From Hyundai's Creta to Kia's Seltos, SUVs drive auto recovery in February

In February 2021, the top three were the Hyundai’s Creta, the Maruti Vitara Brezza and the Hyundai Venue. Kia’s Seltos and Sonet completed the top five list
Take a look at car sales figures for February 2021 released earlier this week by auto industry body, the Society of Indian Automobile Manufacturers (Siam): Passenger vehicle sales (includes sub-segments of cars, utility vehicles and vans) grew 17.92 per cent in February at 281,380 units, compared to 238,622 units in the same period in 2020. Sales of sport utility vehicles (SUVs) were up 45 per cent over February 2020, whereas car sales grew by just about 4 per cent. In other words, the growth in passenger vehicle sales was led by SUVs and defied the “supply chain challenges” that Siam Director General Rajesh Menon had been warning us about.

Now focus on the brands in the SUV segment. In February 2021, the top three were the Hyundai’s Creta, the Maruti Vitara Brezza and the Hyundai Venue. Kia’s Seltos and Sonet completed the top five list.

The February line-up more or less followed the 2020 trend. The list of top players in the segment for 2020 showed that Hyundai and Kia were the clear leaders in sales across SUV segments, hogging 44 per cent of the market. Hyundai clocked 180,237 units and Kia 135,295 units, posting 25.5 per cent and 19.1 per cent in terms of share of the market in calendar 2020.

Take segment leader Hyun­dai Motor India. With 96,989 units of the Creta, Hyundai ruled the mid-size SUV space. The Korean carmaker got a substantial boost in its share in the segment from the Venue (brand No. 4 in the pecking order). More than 82,000 units of the sub-4 metre SUV were sold in 2020. With these two products leading the charge, Hyundai sold a total of 180,237 SUVs last year — logging a near 3 per cent gain in market share in the segment. “What worked for us was the fact that we were able to spot consumer trends early on and were ready to take risks,” said Hyundai India's director of sales and marketing Tarun Garg. From 9 per cent in 2015, SUVs now contribute 42.5 per cent (2020) to Hyundai’s overall sales in India.

The runner-up brand in the segment last year was the Kia’s Seltos at 96,932 units.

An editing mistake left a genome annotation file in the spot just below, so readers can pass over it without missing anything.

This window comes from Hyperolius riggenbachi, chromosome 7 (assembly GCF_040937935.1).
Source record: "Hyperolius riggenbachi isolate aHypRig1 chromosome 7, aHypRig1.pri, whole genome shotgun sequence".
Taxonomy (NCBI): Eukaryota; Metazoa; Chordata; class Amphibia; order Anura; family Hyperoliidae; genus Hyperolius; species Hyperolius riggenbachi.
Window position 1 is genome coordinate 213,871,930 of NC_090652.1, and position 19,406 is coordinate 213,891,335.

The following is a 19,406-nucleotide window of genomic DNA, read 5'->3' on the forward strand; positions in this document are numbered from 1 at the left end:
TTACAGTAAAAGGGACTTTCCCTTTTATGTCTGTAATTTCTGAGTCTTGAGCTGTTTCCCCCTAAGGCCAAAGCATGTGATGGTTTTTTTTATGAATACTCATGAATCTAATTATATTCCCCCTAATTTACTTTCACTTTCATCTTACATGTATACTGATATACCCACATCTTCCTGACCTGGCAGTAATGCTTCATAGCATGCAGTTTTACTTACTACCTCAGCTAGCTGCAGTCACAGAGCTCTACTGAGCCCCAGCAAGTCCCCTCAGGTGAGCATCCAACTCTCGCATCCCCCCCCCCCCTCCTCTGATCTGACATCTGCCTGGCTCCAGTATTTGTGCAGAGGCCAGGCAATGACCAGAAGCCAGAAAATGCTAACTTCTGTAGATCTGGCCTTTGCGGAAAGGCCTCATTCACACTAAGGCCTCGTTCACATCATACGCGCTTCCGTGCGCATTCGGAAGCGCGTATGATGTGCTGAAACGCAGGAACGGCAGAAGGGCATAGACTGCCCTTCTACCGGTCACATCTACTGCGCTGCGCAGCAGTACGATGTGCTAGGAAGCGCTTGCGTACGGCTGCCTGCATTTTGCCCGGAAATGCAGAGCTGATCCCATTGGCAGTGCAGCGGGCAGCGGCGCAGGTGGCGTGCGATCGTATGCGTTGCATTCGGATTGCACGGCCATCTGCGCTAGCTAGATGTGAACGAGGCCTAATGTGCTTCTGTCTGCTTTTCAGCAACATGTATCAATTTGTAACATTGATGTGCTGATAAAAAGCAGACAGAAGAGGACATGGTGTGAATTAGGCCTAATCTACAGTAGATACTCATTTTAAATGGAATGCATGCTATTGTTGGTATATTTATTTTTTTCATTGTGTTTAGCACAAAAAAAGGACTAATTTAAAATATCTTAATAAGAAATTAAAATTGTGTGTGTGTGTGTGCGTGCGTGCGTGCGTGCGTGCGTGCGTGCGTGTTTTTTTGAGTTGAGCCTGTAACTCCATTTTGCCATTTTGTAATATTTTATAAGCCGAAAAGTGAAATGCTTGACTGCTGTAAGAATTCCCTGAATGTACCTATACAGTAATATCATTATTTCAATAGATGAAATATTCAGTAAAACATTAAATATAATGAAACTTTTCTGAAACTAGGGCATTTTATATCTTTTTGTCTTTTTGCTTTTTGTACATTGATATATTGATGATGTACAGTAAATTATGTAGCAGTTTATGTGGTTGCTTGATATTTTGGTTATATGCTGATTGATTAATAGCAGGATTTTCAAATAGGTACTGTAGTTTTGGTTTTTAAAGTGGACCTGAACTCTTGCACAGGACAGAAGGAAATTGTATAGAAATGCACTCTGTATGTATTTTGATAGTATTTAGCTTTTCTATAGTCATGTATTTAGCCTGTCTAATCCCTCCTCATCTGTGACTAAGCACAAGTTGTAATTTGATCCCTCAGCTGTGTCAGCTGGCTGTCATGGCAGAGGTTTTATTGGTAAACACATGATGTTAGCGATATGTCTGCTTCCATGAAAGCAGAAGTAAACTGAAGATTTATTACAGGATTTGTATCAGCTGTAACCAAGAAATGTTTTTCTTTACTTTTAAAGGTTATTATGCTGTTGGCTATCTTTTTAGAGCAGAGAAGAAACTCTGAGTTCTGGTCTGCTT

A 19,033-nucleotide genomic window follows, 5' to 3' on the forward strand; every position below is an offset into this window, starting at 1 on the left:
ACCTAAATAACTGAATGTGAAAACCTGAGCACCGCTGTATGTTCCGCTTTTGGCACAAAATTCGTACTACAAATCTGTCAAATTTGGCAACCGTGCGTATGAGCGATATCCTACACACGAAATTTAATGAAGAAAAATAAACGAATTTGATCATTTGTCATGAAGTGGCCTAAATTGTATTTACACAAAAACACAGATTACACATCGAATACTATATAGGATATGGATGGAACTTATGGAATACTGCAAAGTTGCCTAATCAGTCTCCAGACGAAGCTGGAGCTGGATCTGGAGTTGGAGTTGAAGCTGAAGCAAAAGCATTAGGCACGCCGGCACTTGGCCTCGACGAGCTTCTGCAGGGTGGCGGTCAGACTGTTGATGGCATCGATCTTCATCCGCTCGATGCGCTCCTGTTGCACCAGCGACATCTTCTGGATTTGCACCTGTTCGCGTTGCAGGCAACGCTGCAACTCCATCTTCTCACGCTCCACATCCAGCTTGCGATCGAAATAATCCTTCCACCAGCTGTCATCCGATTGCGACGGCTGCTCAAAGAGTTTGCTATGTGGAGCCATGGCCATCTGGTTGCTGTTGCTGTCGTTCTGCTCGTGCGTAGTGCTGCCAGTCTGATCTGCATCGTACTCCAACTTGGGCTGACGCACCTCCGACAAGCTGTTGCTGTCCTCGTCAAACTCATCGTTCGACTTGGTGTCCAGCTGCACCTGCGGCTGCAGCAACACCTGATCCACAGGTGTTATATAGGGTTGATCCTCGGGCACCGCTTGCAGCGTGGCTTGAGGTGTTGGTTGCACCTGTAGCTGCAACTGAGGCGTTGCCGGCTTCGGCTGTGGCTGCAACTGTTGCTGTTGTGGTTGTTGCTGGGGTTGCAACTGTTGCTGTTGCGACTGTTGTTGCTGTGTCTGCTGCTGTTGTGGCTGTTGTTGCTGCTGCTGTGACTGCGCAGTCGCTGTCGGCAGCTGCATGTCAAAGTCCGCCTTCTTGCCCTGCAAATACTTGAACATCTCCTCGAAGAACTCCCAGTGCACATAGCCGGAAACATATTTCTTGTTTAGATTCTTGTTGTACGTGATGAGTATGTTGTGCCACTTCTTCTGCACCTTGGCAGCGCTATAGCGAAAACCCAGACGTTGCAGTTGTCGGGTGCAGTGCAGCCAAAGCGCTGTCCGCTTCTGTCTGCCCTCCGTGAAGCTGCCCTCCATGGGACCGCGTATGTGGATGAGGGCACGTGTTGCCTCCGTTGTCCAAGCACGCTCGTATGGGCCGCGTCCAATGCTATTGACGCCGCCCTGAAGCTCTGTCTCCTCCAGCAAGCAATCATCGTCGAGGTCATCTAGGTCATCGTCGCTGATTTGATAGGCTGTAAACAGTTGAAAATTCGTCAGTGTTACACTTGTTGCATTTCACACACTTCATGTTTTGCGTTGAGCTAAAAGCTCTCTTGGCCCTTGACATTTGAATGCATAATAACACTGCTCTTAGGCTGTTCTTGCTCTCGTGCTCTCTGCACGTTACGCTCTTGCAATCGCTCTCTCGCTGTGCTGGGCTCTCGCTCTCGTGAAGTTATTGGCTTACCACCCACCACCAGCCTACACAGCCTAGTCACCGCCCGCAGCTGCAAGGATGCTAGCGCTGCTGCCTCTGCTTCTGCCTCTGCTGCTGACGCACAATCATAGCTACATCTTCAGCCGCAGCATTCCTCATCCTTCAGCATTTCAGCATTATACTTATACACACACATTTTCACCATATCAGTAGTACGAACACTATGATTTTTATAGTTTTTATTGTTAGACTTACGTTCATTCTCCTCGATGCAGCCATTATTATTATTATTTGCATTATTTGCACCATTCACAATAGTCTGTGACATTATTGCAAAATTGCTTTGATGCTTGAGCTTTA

“Kia started with a three-pronged strategy in India. First, we focused on local product development. Second, we dev­e­l­oped a wide sales network with 265 customer touchpoints, highest for any new entrant. Third, our premium brand building campaign began much before our first product launch in the country, raising awareness and anticipation for brand Kia,” says Tae-Jin Park, executive director and chief sales and business strat­egy officer, Kia Motors India.

Maruti Suzuki’s Vitara Bre­z­za, which led the compact-SUV segment, stood at 83,666 units last year, down from its 2019 figure of 127,094 units. “While we are the market lead­er in compact SUVs, overall, this is a segment where we can do better,” said Shashank Sriv­astava, executive director for marketing and sales at Maruti Suzuki India Ltd.

That said, the sedan and hat­chback market is still considerably bigger than that of SUVs. Domestic passenger veh­icles sales stood at 24,33,464 units in 2020 (a 17.85 per cent decline over 2019) and SUVs comprised about 29 per cent of that market. One reason hatchbacks and sedans sell more is that there is hardly any SUV below the important psychological barrier of Rs 500,000.

But the segment has grown steadily over the past five years. In 2015, the segment accounted for 13.5 per cent of the overall passenger vehicles market, growing to about 29 per cent in 2020. At the end of the second month of 2021, the segment stands at 33 per cent of the ove­r­all passenger vehicles market.

Now you know what makes most players in the segment so upbeat. Just look at the list of SUVs lined for launch in India in 2021. Swedish carmaker Volvo is looking to add the XC40 Electric to its portfolio in India this year, which would be its first electric vehicle (EV) offering in India. Bookings will start in June 2021 and deliveries from October 2021; Audi’s Q7 will make a comeback; Citroën will follow up its debut offering, the C5 Aircross, with a new compact SUV; Ford is working on a new C SUV, codenamed CX757, to take on the Tata Harrier and MG Hector.

SUV leader Hyundai al­r­e­ady has the Kona in the EV segment, which was launched in July 2019, and was India’s first EV SUV (the “risk” factor Garg spoke of earlier). Mahindra, which has an impressive SUV line-up, is hoping to make a strong comeback in the market with the new generation XUV500 and Scorpio this year. Among those that will get a facelift are Ford EcoSport, Audi Q5, BMW X3 and X4, while the Hyundai Creta family will expand with the arrival of a new 7-seat derivative.

But what explains India’s love affair with SUVs? They are not exactly “value for money” — the watchword for brands across segments — nor always practical. Is it for the badge va­lue? Or the butch imagery associated with SUVs? Maybe both?

If in their early days it was ab­out the unique sense of presence SUVs offered, over the yea­rs they have become lighter, more spacious and therefore more comfortable, industry ob­s­ervers point out. Plus, the tec­h­nological innovations these vehicles offer. “You are seated higher and that gives you a bett­er view of the road. So you feel safer,” said a comm­un­i­ca­tion executive associated with an auto brand who drives an SUV.

And the road ahead? Smo­o­ther than ever before, thanks to current conditions. While they are not going to overtake smaller car sales anytime soon, “with journey by train becoming difficult and air travel having its own set of challenges at the moment, driving long dist­ances in SUVs with your family or driving holidays is a trend that’s going to catch on over time”, sums up Hyundai’s Garg.

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